Get high on maple syrup at a sugar shack

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Let’s be honest, “spring”—or rather what should be spring—isn’t the best season in Canada. It feels like it’s been winter for years, sidewalks are slushy, trees are still bare, and the rest of the Northern hemisphere is reopening patios while you’re dealing with yet another snowstorm. 

Feeling low? Time to hit a sugar shack. In Quebec, New Brunswick and Ontario, the sugary sap from the trees is extracted between February and April to produce delicious maple syrup you will soon add to your breakfast pancakes. Visiting a sugar shack is a chance to learn more about maple syrup production, touring a farm, and mostly to enjoy a hearty maple-soaked meal in a rustic atmosphere. 

You’ll find sugar shacks of all sizes offering various activities in these three provinces. Call ahead and book your spot!

Budget: From $20 per person (plus tax and tip) for a traditional weekend meal.

Take a boat tour to meet marine life

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Get to know Canada’s marine life from a kayak or a larger vessel with an observation deck! British Columbia and the Maritimes offer plenty of whale-watching cruise opportunities (you could even spot killer whales in BC!). In Quebec, you could see beluga and blue whales swimming in the St. Lawrence River. 

The best season for wildlife watching is June to May. Pick your tour company carefully to make sure responsible practices are followed.

Budget: From $80 (plus tax) but it varies greatly depending on the experience—private cruise, guide, boat category, etc. Check out group and family rates for a better deal. 

Get to know Canada’s fauna

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You will meet squirrels, rabbits, skunks and raccoons pretty quickly in most big cities (especially on garbage pickup day!). But your chances of seeing bigger animals increase as soon as you leave civilization behind, which isn’t terribly hard in Canada. Keep your eyes wide open for beavers (especially if you’re a morning person and you know where to find them), bears (beware and be prepared!) and maybe moose if you’re lucky.

No luck? Head to a wildlife reserve where Canada’s most famous animals roam around freely.

Take an epic road trip on a scenic drive

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For better or for worse, Canada is made for driving. There are dozens of world-famous scenic drives to discover, from the remote and challenging Dempster Highway in Yukon to the Cabot Trail loop that takes you through the Cape Breton Highlands in Nova Scotia. You can even plan a classic cross-country trip from East to West or from West to East to fully appreciate what Canada has to offer!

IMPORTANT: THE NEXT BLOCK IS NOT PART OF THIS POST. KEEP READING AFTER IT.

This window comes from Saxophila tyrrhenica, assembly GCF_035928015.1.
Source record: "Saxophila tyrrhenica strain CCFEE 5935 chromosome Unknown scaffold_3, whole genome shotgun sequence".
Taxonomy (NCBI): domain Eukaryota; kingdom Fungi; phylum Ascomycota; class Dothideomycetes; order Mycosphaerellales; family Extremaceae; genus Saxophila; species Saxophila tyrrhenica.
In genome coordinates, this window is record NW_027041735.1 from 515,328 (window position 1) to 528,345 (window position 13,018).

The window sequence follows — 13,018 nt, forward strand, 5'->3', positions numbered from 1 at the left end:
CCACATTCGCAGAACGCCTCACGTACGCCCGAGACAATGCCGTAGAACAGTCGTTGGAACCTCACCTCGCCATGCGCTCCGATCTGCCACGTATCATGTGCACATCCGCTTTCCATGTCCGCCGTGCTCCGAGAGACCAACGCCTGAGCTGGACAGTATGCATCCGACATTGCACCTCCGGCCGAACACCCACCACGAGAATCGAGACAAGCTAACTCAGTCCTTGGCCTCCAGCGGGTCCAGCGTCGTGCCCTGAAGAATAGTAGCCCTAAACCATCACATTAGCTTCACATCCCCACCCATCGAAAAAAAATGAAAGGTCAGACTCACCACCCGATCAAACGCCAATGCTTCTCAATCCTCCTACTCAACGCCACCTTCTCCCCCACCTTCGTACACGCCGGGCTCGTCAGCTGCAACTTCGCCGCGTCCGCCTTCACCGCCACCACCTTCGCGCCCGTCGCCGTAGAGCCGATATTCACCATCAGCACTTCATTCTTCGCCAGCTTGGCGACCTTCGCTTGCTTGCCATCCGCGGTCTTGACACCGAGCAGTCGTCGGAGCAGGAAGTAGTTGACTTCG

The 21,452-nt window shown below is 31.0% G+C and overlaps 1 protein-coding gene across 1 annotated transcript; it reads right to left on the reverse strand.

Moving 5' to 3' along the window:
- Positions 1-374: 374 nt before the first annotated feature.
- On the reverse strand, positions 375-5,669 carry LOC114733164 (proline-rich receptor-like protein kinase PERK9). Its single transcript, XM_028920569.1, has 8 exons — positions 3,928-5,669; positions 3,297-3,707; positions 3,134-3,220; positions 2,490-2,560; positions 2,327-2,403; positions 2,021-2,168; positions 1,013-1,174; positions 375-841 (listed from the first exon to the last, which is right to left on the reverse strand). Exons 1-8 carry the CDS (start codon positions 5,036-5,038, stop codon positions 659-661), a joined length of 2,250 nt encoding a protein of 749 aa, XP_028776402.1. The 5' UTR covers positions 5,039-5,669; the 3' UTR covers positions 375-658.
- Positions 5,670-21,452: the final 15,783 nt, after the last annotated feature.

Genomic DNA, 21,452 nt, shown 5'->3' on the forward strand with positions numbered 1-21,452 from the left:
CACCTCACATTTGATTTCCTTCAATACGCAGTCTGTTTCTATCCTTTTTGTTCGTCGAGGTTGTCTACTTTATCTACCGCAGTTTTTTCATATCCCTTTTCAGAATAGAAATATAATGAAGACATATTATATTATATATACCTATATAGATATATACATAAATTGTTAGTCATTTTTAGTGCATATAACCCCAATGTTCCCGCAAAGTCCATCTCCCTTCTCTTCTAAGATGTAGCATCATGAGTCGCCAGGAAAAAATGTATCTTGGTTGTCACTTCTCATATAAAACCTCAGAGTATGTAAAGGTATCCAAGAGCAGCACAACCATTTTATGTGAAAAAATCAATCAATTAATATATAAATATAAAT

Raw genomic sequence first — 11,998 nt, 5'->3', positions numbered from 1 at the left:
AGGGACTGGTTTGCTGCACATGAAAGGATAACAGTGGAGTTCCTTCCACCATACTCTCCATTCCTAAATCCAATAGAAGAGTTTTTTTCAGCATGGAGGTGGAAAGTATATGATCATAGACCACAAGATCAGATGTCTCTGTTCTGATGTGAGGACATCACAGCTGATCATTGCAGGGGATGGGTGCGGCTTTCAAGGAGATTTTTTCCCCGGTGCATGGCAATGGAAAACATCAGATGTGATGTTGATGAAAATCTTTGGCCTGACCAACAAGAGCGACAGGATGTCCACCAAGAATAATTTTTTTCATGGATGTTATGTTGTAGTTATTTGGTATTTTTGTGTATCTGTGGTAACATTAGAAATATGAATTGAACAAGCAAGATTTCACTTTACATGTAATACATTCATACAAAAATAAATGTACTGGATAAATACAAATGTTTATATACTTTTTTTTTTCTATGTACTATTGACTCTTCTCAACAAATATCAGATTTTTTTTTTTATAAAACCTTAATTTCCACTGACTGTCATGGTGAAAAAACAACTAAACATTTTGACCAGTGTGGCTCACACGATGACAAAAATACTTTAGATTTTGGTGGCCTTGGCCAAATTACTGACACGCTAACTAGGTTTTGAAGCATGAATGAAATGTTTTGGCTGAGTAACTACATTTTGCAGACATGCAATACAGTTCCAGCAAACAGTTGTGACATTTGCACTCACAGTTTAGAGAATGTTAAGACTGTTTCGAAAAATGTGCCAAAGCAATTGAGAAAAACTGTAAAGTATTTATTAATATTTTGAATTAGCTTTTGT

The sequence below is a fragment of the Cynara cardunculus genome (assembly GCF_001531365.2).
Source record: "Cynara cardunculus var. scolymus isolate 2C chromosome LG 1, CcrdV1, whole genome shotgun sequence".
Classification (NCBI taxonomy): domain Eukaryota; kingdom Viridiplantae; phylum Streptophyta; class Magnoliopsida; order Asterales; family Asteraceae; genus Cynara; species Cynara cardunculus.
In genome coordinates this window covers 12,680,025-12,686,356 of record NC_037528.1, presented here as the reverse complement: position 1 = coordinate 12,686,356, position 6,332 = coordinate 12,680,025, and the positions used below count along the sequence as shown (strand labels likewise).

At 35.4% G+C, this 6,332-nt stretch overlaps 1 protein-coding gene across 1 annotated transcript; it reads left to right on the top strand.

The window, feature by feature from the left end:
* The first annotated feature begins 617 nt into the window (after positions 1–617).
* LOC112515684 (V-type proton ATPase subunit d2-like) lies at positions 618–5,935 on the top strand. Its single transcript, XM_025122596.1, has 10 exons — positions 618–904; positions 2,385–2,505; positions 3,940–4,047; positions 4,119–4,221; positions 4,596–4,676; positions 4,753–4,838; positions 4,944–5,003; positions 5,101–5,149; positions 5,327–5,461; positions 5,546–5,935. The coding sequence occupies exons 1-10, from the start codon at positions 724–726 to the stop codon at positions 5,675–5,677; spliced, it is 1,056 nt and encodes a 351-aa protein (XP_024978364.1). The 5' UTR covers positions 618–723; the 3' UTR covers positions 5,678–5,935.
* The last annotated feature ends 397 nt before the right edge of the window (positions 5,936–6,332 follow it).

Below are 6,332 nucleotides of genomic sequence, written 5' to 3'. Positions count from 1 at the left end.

Discover Eastern Canada’s fall rhapsody

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Most of Eastern Canada has a period of “Indian summer” in late fall, when the weather is unusually dry and warm. Not only is it an enjoyable mini-season before gearing up for winter, but trees turn red, orange and yellow, and the scenery is gorgeous. 

Only Mother Nature knows the exact moment when magic happens, so it’s hard to plan ahead. There are different fall colour progression reports online—usually from major national and provincial parks—you can use to figure out when and where fall foliage is peaking. 

Budget: Free! You can enjoy fall colours wherever there are trees and forests, so even city parks are an option. 

Stick your fork into a big bowl of poutine

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Quick, name Canada’s most famous dish—it’s poutine, of course! 

“La poutine” was created in the 1950s in Quebec but you can find it pretty much anywhere in Canada. Picture crispy fries smothered in gravy and topped with cheese curds and you have the perfect dish to help you recover from a boozy night or a long hike in winter wonderland. Try this cheap, hearty and comforting alternative to fast-food French fries!

Hunt for the mystical Northern Lights

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Don’t expect to spot Northern Lights in Toronto or Vancouver—not only is the sky not dark enough, but the aurora zone also starts above the 60-degree north parallel. This natural phenomenon is best viewed from September to April in Yukon, the Northwest Territories, and in the northernmost regions of Quebec, Ontario, Manitoba or Alberta. 

To see the night sky painted with unearthly, surreal colours will take planning, luck and possibly a decent budget.

Budget: Free if you’re backpacking in Canada’s northernmost regions—but most travellers will have to join a northern lights tour and they don’t come cheap.

Learn to skate and play hockey

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Ice skating is Canada’s favourite winter activity! You’ll find plenty of free outdoor city rinks in winter, plus the world’s largest skating rink in Ottawa on the historic Rideau Canal. Buy or rent skates and test your balance and agility before getting into hockey or curling. 

Budget: Buy your own pair of skates or rent them for about $10.

Explore the Canadian microbrewery scene

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British Columbia and the Niagara Region produce decent wine, but most Canadians tend to drink beer. There’s a thriving craft brewery scene with over 1,000 small companies all over the country, including one in Nunavut. Join one of the many craft beer tours and enjoy! There are low-alcohol and non-alcoholic options as well.

Don’t forget to check out what to do in Canada in summer and winter for more inspiration.

Have fun!